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Author Topic: Is actual RP in MMORPGs another next impossible thing?  (Read 9390 times)
Lance D. Allen
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« Reply #30 on: January 19, 2009, 09:39:07 PM »

I want to try to express something about the SIS that has been provoked by this conversation. I've begun and discarded several attempts to address this before.

SIS exists solely within the minds of the players who create it. This, I think, can be considered incontrovertible, unable to be separated from the basic concept. It is created from a consensual and ongoing vote by all of its contributing members.

Mechanics and Color, constituted by the "game system" are the game author's vote. This opens the idea that the author (or game developers) are part of the SIS. They get a vote, they contribute. But the one thing that actually keeps them from being part of the SIS is that they are not taking from the SIS.

Now, the game system is just a vote. This is true in both MMORPGs and TTRPGs. You may think this isn't true in MMOs, because the game code only allows certain things... But it is true.. Because in the SIS, you do not have to accept what happens within the game. Consider the following examples:

City of Heroes: At the end of a long day of fighting crime, Errant was talking to Psionique, sitting on the edge of a rooftop. At this point, there is only a burgeoning friendship. Errant is alien to this world, and Psionique, while fearless in battle, has lead a sheltered life, so there are many things about the world that are unfamiliar to both of them. Eventually, their friendship will grow into a romance, but we're not there yet. After a moment of silence as they think their private thoughts, Psionique asks Errant about his homeworld. In response, Errant stands, and runs off the edge of the building, falling to the ground far below.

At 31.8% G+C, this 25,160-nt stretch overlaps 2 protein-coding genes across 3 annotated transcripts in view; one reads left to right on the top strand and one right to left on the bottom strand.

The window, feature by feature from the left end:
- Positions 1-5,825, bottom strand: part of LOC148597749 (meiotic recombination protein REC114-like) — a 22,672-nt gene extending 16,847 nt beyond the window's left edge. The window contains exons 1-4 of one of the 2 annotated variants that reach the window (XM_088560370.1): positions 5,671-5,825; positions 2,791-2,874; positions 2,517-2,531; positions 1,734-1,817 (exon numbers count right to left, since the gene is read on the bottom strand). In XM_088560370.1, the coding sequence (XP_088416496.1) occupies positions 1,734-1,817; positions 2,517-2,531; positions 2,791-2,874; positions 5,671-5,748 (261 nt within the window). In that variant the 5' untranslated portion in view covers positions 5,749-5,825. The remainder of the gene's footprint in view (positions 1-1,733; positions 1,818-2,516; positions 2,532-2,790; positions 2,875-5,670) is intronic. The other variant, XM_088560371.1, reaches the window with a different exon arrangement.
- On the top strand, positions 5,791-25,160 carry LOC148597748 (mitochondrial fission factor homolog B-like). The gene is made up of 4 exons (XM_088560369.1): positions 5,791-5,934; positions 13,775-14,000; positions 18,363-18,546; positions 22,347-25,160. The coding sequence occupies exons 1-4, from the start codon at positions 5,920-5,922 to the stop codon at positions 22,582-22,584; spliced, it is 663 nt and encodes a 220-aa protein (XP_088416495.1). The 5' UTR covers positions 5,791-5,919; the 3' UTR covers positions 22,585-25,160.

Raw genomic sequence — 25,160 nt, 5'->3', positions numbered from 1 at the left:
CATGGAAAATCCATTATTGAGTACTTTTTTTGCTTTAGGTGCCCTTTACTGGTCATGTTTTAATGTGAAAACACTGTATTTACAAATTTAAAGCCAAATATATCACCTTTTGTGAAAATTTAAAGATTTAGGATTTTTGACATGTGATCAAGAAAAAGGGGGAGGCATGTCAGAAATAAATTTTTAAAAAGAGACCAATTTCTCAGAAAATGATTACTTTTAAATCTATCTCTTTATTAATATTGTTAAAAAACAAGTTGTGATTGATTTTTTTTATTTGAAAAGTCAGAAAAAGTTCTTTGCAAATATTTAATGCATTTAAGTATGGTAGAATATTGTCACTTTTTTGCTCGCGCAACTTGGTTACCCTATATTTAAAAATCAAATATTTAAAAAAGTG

What happened? I hit the wrong damned button. I was still new to the game, and occasionally would forget to hit enter before trying to type. Do we somehow have to find a way to work this into the fiction? Absolutely not. Sometimes we might, but we don't have to accept the game's vote. I teleport my way back to the rooftop, and we continue the conversation as though it didn't happen.

Star Wars Galaxies: In the game, there was a cloning system. When you died, you were reborn at a cloning center. Supposedly, your old body died, but you continued with the new one. Let's think about the actual SW universe. Was cloning an every day occurrence, with individuals being reborn as clones? No. It was a way to create armies. The clones weren't rebirths with all your experiences. They were separate people who just happened to be identical to you, genetically. So we had the choice to either embrace this departure from SW Canon, or ignore it. In my own group, we ignored it. When someone 'died', they were simply knocked unconscious and taken to a medical facility where they recovered from their severe wounds in bacta tanks.

So I contend that MMOs are no less SIS-building kits than your average traditional TTRPG. The primary difference is the assumption. Most, though not all, TTRPGs assume you'll form an SIS (though they don't use the term; their authors may not even be familiar with the term, nor do they need to be). I believe that once upon a time, MMORPGs assumed the same thing, though I don't believe that's the case anymore. It is *possible* to enjoy both types of game with or without an SIS. I personally find it hard to enjoy MMORPGs without one. When playing solo, I frequently form an "IIS" (individual imaginative space), and I'll chat with NPCs, or type in in-character comments while I'm out in the hinterlands, all alone.

Re: Narrativism. I again say that no, by default, MMO roleplay is NOT narrativist. Narrativist play involves addressing human premises, answering questions with meaning. While this sometimes happens, most play falls squarely into Simulationist agendas.